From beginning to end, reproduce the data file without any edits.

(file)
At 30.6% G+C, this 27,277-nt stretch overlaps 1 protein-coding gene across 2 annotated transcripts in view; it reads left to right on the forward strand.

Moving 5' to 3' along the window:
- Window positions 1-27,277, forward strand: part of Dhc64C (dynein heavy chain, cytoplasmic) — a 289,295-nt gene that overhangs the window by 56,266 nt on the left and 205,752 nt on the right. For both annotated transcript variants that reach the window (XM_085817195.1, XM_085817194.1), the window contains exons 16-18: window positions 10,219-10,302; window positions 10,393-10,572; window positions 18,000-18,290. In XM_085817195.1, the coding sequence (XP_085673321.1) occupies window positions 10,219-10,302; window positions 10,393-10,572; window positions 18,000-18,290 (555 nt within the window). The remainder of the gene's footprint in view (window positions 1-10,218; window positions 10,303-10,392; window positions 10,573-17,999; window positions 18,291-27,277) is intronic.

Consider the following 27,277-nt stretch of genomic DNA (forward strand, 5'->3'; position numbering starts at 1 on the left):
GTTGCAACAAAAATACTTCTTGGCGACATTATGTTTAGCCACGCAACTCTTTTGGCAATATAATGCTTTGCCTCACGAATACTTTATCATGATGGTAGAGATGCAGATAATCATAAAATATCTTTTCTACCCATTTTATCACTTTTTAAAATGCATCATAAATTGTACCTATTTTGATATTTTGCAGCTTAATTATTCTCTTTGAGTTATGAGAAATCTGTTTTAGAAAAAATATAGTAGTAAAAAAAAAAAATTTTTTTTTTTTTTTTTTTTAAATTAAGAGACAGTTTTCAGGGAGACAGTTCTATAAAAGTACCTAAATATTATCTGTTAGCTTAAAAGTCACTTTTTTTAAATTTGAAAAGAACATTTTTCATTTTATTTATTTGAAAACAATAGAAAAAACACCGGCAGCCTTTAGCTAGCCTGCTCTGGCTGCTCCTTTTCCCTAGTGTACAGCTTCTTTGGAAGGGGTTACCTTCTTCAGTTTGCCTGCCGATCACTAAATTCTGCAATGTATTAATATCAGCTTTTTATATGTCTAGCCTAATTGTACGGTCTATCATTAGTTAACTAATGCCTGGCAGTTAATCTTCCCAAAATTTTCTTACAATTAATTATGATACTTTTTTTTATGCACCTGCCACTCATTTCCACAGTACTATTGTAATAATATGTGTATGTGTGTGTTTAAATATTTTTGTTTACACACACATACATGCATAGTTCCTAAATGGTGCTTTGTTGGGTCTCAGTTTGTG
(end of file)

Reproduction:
At 30.6% G+C, this 27,277-nt stretch overlaps 1 protein-coding gene across 2 annotated transcripts in view; it reads left to right on the forward strand.

Moving 5' to 3' along the window:
- Window positions 1-27,277, forward strand: part of Dhc64C (dynein heavy chain, cytoplasmic) — a 289,295-nt gene that overhangs the window by 56,266 nt on the left and 205,752 nt on the right. For both annotated transcript variants that reach the window (XM_085817195.1, XM_085817194.1), the window contains exons 16-18: window positions 10,219-10,302; window positions 10,393-10,572; window positions 18,000-18,290. In XM_085817195.1, the coding sequence (XP_085673321.1) occupies window positions 10,219-10,302; window positions 10,393-10,572; window positions 18,000-18,290 (555 nt within the window). The remainder of the gene's footprint in view (window positions 1-10,218; window positions 10,303-10,392; window positions 10,573-17,999; window positions 18,291-27,277) is intronic.

Consider the following 27,277-nt stretch of genomic DNA (forward strand, 5'->3'; position numbering starts at 1 on the left):
GTTGCAACAAAAATACTTCTTGGCGACATTATGTTTAGCCACGCAACTCTTTTGGCAATATAATGCTTTGCCTCACGAATACTTTATCATGATGGTAGAGATGCAGATAATCATAAAATATCTTTTCTACCCATTTTATCACTTTTTAAAATGCATCATAAATTGTACCTATTTTGATATTTTGCAGCTTAATTATTCTCTTTGAGTTATGAGAAATCTGTTTTAGAAAAAATATAGTAGTAAAAAAAAAAAATTTTTTTTTTTTTTTTTTTTAAATTAAGAGACAGTTTTCAGGGAGACAGTTCTATAAAAGTACCTAAATATTATCTGTTAGCTTAAAAGTCACTTTTTTTAAATTTGAAAAGAACATTTTTCATTTTATTTATTTGAAAACAATAGAAAAAACACCGGCAGCCTTTAGCTAGCCTGCTCTGGCTGCTCCTTTTCCCTAGTGTACAGCTTCTTTGGAAGGGGTTACCTTCTTCAGTTTGCCTGCCGATCACTAAATTCTGCAATGTATTAATATCAGCTTTTTATATGTCTAGCCTAATTGTACGGTCTATCATTAGTTAACTAATGCCTGGCAGTTAATCTTCCCAAAATTTTCTTACAATTAATTATGATACTTTTTTTTATGCACCTGCCACTCATTTCCACAGTACTATTGTAATAATATGTGTATGTGTGTGTTTAAATATTTTTGTTTACACACACATACATGCATAGTTCCTAAATGGTGCTTTGTTGGGTCTCAGTTTGTG